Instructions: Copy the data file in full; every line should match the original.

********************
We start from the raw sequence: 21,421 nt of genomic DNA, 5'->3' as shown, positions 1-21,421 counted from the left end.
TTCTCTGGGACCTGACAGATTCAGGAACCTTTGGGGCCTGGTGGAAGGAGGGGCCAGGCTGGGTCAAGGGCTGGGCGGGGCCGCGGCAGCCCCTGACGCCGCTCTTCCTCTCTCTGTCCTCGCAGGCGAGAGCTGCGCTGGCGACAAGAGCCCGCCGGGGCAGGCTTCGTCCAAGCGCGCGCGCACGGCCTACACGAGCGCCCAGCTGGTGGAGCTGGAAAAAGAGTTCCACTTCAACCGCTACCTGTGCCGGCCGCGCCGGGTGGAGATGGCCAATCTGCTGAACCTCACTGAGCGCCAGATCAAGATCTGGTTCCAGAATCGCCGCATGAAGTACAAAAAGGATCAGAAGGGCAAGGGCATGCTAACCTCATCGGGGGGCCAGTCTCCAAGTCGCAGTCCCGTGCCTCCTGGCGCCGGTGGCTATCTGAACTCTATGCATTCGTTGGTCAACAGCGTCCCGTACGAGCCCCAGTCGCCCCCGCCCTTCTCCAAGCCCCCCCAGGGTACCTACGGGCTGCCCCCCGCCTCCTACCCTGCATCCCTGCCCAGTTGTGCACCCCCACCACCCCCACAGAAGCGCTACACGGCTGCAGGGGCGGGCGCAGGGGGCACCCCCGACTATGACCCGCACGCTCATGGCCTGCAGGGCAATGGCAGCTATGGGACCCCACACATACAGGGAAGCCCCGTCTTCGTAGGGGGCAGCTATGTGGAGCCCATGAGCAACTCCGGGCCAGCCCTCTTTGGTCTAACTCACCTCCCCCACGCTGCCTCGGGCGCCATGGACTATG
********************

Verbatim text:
We start from the raw sequence: 21,421 nt of genomic DNA, 5'->3' as shown, positions 1-21,421 counted from the left end.
TTCTCTGGGACCTGACAGATTCAGGAACCTTTGGGGCCTGGTGGAAGGAGGGGCCAGGCTGGGTCAAGGGCTGGGCGGGGCCGCGGCAGCCCCTGACGCCGCTCTTCCTCTCTCTGTCCTCGCAGGCGAGAGCTGCGCTGGCGACAAGAGCCCGCCGGGGCAGGCTTCGTCCAAGCGCGCGCGCACGGCCTACACGAGCGCCCAGCTGGTGGAGCTGGAAAAAGAGTTCCACTTCAACCGCTACCTGTGCCGGCCGCGCCGGGTGGAGATGGCCAATCTGCTGAACCTCACTGAGCGCCAGATCAAGATCTGGTTCCAGAATCGCCGCATGAAGTACAAAAAGGATCAGAAGGGCAAGGGCATGCTAACCTCATCGGGGGGCCAGTCTCCAAGTCGCAGTCCCGTGCCTCCTGGCGCCGGTGGCTATCTGAACTCTATGCATTCGTTGGTCAACAGCGTCCCGTACGAGCCCCAGTCGCCCCCGCCCTTCTCCAAGCCCCCCCAGGGTACCTACGGGCTGCCCCCCGCCTCCTACCCTGCATCCCTGCCCAGTTGTGCACCCCCACCACCCCCACAGAAGCGCTACACGGCTGCAGGGGCGGGCGCAGGGGGCACCCCCGACTATGACCCGCACGCTCATGGCCTGCAGGGCAATGGCAGCTATGGGACCCCACACATACAGGGAAGCCCCGTCTTCGTAGGGGGCAGCTATGTGGAGCCCATGAGCAACTCCGGGCCAGCCCTCTTTGGTCTAACTCACCTCCCCCACGCTGCCTCGGGCGCCATGGACTATG